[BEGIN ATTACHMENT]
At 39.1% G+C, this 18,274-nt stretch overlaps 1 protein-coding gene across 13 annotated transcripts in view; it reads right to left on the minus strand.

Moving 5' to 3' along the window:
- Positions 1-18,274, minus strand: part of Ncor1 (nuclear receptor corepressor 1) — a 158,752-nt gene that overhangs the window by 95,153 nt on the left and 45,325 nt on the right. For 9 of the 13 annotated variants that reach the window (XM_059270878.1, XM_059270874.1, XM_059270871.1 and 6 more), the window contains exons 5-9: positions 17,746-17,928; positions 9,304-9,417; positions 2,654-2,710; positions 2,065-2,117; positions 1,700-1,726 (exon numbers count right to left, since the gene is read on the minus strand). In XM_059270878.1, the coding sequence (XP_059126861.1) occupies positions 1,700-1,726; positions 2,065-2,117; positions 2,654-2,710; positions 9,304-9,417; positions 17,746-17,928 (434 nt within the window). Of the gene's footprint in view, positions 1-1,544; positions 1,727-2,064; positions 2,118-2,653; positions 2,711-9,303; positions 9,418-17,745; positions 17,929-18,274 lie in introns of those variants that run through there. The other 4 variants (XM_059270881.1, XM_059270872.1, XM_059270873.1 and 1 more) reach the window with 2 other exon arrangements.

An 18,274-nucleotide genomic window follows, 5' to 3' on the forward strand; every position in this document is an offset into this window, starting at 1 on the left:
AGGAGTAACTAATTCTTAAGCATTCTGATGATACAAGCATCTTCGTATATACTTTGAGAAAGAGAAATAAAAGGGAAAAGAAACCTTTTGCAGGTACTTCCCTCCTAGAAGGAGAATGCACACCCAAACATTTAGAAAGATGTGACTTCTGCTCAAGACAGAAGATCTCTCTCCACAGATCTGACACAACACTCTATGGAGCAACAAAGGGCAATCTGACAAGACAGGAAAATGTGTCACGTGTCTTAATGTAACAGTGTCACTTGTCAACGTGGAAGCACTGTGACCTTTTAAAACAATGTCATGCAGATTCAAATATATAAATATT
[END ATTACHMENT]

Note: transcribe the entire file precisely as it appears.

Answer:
At 39.1% G+C, this 18,274-nt stretch overlaps 1 protein-coding gene across 13 annotated transcripts in view; it reads right to left on the minus strand.

Moving 5' to 3' along the window:
- Positions 1-18,274, minus strand: part of Ncor1 (nuclear receptor corepressor 1) — a 158,752-nt gene that overhangs the window by 95,153 nt on the left and 45,325 nt on the right. For 9 of the 13 annotated variants that reach the window (XM_059270878.1, XM_059270874.1, XM_059270871.1 and 6 more), the window contains exons 5-9: positions 17,746-17,928; positions 9,304-9,417; positions 2,654-2,710; positions 2,065-2,117; positions 1,700-1,726 (exon numbers count right to left, since the gene is read on the minus strand). In XM_059270878.1, the coding sequence (XP_059126861.1) occupies positions 1,700-1,726; positions 2,065-2,117; positions 2,654-2,710; positions 9,304-9,417; positions 17,746-17,928 (434 nt within the window). Of the gene's footprint in view, positions 1-1,544; positions 1,727-2,064; positions 2,118-2,653; positions 2,711-9,303; positions 9,418-17,745; positions 17,929-18,274 lie in introns of those variants that run through there. The other 4 variants (XM_059270881.1, XM_059270872.1, XM_059270873.1 and 1 more) reach the window with 2 other exon arrangements.

An 18,274-nucleotide genomic window follows, 5' to 3' on the forward strand; every position in this document is an offset into this window, starting at 1 on the left:
AGGAGTAACTAATTCTTAAGCATTCTGATGATACAAGCATCTTCGTATATACTTTGAGAAAGAGAAATAAAAGGGAAAAGAAACCTTTTGCAGGTACTTCCCTCCTAGAAGGAGAATGCACACCCAAACATTTAGAAAGATGTGACTTCTGCTCAAGACAGAAGATCTCTCTCCACAGATCTGACACAACACTCTATGGAGCAACAAAGGGCAATCTGACAAGACAGGAAAATGTGTCACGTGTCTTAATGTAACAGTGTCACTTGTCAACGTGGAAGCACTGTGACCTTTTAAAACAATGTCATGCAGATTCAAATATATAAATATT